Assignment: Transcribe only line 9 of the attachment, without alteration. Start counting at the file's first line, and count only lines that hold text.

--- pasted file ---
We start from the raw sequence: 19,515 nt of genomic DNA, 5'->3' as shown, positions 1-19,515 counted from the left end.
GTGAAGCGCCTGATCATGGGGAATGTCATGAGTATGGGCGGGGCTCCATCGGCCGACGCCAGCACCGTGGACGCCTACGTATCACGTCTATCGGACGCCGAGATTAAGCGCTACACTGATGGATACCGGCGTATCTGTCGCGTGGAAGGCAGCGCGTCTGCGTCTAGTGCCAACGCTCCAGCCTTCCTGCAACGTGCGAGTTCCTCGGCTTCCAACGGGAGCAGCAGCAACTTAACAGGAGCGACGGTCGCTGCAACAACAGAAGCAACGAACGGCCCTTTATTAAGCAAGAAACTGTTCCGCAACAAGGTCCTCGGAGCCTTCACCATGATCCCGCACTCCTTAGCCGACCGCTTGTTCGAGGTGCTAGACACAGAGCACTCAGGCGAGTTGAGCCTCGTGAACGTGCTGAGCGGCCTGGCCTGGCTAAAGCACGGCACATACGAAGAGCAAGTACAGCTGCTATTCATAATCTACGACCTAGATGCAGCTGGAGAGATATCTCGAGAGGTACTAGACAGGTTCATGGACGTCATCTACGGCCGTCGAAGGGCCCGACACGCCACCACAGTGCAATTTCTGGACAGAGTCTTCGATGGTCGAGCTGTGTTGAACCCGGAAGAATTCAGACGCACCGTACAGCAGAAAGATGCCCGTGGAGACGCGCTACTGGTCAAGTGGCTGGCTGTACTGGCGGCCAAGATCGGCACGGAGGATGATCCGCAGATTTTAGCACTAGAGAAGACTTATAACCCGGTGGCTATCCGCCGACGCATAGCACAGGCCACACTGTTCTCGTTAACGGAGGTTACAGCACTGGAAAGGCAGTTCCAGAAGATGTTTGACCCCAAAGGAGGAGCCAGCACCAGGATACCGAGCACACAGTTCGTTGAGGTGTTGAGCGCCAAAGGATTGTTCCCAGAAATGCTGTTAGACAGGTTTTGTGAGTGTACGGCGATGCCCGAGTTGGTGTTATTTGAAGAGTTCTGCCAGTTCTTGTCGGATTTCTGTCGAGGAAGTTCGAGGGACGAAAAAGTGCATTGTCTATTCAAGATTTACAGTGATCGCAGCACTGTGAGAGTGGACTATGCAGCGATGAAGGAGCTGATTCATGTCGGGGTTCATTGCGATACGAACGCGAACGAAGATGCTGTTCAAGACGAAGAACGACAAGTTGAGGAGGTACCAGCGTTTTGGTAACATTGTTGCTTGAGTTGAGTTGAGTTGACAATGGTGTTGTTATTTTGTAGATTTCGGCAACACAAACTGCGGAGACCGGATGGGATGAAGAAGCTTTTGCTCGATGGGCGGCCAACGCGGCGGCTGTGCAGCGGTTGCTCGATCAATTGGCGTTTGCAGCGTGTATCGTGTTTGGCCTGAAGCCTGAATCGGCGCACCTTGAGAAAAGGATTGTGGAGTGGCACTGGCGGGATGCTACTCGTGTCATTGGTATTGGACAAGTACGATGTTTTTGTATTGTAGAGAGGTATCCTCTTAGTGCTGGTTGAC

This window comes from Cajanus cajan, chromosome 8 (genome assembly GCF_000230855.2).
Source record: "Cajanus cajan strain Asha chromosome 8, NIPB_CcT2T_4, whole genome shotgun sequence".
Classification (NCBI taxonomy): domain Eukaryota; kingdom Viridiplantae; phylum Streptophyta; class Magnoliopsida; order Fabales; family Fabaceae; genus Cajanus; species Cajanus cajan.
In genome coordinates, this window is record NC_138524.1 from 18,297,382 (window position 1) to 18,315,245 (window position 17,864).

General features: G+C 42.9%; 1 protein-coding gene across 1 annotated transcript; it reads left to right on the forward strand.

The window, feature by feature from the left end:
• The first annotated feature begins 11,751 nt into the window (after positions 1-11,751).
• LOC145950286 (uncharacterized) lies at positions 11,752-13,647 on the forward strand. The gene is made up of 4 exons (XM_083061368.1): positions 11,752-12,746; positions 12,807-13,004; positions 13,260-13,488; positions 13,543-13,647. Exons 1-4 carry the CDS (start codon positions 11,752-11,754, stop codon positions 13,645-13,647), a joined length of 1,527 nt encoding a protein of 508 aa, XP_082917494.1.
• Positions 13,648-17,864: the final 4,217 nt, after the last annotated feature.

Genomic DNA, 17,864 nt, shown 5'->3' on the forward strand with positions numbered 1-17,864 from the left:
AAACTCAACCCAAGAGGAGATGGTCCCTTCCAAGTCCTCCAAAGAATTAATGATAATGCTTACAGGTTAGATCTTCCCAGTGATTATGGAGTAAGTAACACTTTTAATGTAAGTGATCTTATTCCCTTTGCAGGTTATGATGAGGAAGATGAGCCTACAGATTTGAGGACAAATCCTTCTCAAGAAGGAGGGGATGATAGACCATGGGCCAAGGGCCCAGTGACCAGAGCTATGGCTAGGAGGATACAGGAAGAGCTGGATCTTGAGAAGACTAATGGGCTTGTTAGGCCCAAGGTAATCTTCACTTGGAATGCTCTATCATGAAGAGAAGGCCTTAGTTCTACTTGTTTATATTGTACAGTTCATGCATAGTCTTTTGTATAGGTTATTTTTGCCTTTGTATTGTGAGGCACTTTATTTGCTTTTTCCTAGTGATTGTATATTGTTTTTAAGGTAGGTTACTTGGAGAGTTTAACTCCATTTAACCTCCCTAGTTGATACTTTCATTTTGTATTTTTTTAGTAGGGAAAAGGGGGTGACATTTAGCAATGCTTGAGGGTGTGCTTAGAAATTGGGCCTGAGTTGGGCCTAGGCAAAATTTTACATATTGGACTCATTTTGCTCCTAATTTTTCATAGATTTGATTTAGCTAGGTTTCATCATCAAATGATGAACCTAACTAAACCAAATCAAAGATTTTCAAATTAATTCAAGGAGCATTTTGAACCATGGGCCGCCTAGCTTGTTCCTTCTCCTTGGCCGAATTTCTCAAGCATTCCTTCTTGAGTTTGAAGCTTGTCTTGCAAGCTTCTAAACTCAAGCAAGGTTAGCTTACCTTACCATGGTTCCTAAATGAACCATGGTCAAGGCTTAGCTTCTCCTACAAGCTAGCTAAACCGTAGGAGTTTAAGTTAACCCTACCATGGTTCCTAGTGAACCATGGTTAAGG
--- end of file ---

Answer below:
• The first annotated feature begins 11,751 nt into the window (after positions 1-11,751).